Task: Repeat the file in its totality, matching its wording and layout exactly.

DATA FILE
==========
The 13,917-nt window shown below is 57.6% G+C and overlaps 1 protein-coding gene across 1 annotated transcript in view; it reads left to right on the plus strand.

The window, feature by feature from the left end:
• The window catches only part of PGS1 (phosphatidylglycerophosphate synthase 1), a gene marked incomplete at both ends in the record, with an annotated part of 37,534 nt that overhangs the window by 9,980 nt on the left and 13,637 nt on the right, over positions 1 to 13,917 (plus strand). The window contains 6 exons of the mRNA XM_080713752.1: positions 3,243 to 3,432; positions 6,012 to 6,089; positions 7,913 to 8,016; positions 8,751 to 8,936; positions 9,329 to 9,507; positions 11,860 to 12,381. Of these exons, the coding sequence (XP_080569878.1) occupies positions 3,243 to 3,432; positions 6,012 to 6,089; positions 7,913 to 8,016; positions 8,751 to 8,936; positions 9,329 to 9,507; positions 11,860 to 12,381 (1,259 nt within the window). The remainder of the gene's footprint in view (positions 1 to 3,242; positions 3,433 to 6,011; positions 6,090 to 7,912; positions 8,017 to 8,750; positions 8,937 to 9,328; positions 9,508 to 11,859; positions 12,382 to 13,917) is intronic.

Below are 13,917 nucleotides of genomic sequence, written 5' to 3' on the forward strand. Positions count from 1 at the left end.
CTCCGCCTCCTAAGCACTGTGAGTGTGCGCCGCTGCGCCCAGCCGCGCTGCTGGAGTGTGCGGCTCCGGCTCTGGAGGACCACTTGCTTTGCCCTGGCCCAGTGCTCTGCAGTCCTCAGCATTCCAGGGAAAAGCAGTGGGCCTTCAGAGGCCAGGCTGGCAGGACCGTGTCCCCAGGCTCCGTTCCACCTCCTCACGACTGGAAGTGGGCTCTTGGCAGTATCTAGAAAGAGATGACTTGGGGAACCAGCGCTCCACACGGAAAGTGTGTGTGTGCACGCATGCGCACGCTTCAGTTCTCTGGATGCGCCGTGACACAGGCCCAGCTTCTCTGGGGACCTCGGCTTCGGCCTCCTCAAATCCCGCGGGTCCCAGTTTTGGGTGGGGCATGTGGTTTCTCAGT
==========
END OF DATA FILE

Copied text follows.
The 13,917-nt window shown below is 57.6% G+C and overlaps 1 protein-coding gene across 1 annotated transcript in view; it reads left to right on the plus strand.

The window, feature by feature from the left end:
• The window catches only part of PGS1 (phosphatidylglycerophosphate synthase 1), a gene marked incomplete at both ends in the record, with an annotated part of 37,534 nt that overhangs the window by 9,980 nt on the left and 13,637 nt on the right, over positions 1 to 13,917 (plus strand). The window contains 6 exons of the mRNA XM_080713752.1: positions 3,243 to 3,432; positions 6,012 to 6,089; positions 7,913 to 8,016; positions 8,751 to 8,936; positions 9,329 to 9,507; positions 11,860 to 12,381. Of these exons, the coding sequence (XP_080569878.1) occupies positions 3,243 to 3,432; positions 6,012 to 6,089; positions 7,913 to 8,016; positions 8,751 to 8,936; positions 9,329 to 9,507; positions 11,860 to 12,381 (1,259 nt within the window). The remainder of the gene's footprint in view (positions 1 to 3,242; positions 3,433 to 6,011; positions 6,090 to 7,912; positions 8,017 to 8,750; positions 8,937 to 9,328; positions 9,508 to 11,859; positions 12,382 to 13,917) is intronic.

Below are 13,917 nucleotides of genomic sequence, written 5' to 3' on the forward strand. Positions count from 1 at the left end.
CTCCGCCTCCTAAGCACTGTGAGTGTGCGCCGCTGCGCCCAGCCGCGCTGCTGGAGTGTGCGGCTCCGGCTCTGGAGGACCACTTGCTTTGCCCTGGCCCAGTGCTCTGCAGTCCTCAGCATTCCAGGGAAAAGCAGTGGGCCTTCAGAGGCCAGGCTGGCAGGACCGTGTCCCCAGGCTCCGTTCCACCTCCTCACGACTGGAAGTGGGCTCTTGGCAGTATCTAGAAAGAGATGACTTGGGGAACCAGCGCTCCACACGGAAAGTGTGTGTGTGCACGCATGCGCACGCTTCAGTTCTCTGGATGCGCCGTGACACAGGCCCAGCTTCTCTGGGGACCTCGGCTTCGGCCTCCTCAAATCCCGCGGGTCCCAGTTTTGGGTGGGGCATGTGGTTTCTCAGT